“PLEASE, HONEY, JUST TELL ME what’s the matter,” Mom pleaded softly with concerned eyes. She sat in front of me on a chair with the door shut and everyone else outside it, waiting to see if I was okay. I wasn’t.
Some creature that had taken me hostage was shaking me like doll from the inside out. I was, once again, freezing in the heat of the night from sweat coating me like I’d just taken a bath. All I could do was stare unblinking into the space in front of me, my hands iron fists gripping the edge of the mattress, like I might tumble into oblivion if I let go. My hair was plastered to my face and the back of my also-soaking shirt, and I couldn’t breathe right. It felt like someone had shoved a rolled-up sock down my throat and I was gasping uncontrollably. My heart was doing jumping jacks and somersaults. I was sure I’d drop down dead from a heart attack any second now.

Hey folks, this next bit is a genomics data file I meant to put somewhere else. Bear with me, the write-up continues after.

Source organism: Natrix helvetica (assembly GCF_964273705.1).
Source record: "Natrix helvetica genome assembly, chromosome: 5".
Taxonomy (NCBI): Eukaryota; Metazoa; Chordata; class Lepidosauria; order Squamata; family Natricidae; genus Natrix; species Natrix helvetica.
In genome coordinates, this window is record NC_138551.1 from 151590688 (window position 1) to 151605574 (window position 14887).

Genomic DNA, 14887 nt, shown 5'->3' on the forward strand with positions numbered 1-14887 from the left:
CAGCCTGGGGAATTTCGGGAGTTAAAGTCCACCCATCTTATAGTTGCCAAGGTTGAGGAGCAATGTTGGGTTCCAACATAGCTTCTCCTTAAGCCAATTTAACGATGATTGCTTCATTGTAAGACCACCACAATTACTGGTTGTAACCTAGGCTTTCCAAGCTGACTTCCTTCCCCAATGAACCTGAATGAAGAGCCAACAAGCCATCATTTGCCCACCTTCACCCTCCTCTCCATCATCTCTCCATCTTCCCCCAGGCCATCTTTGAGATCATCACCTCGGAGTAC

“Please, Honey, it’s okay to tell me, you don’t have to hold back—”
I’d finally lost it and exploded, slamming my hands hard on the bed. Mom jumped back in fear. I’d scared myself too. Running my trembling fingers through my wet, cold hair, the choking hold on my throat finally released enough that I could sob, and once it did, I didn’t stop for a long time. It took me a while to realize that she was holding me in her arms, like a child frightened by the monsters under the bed. I needed it. I had needed it for a long time, so long I had nearly forgotten that there was a time I didn’t have horrible nightmares.
I didn’t remember being put back in bed with dry sheets and clothes. I didn’t remember Mom and Dad kissing my soggy head. I didn’t remember Ashlee and Umala looking at each other with a sense of knowing and of empathy and quietly waving goodnight as Dad closed the door.
But I still remembered the dream the next morning.
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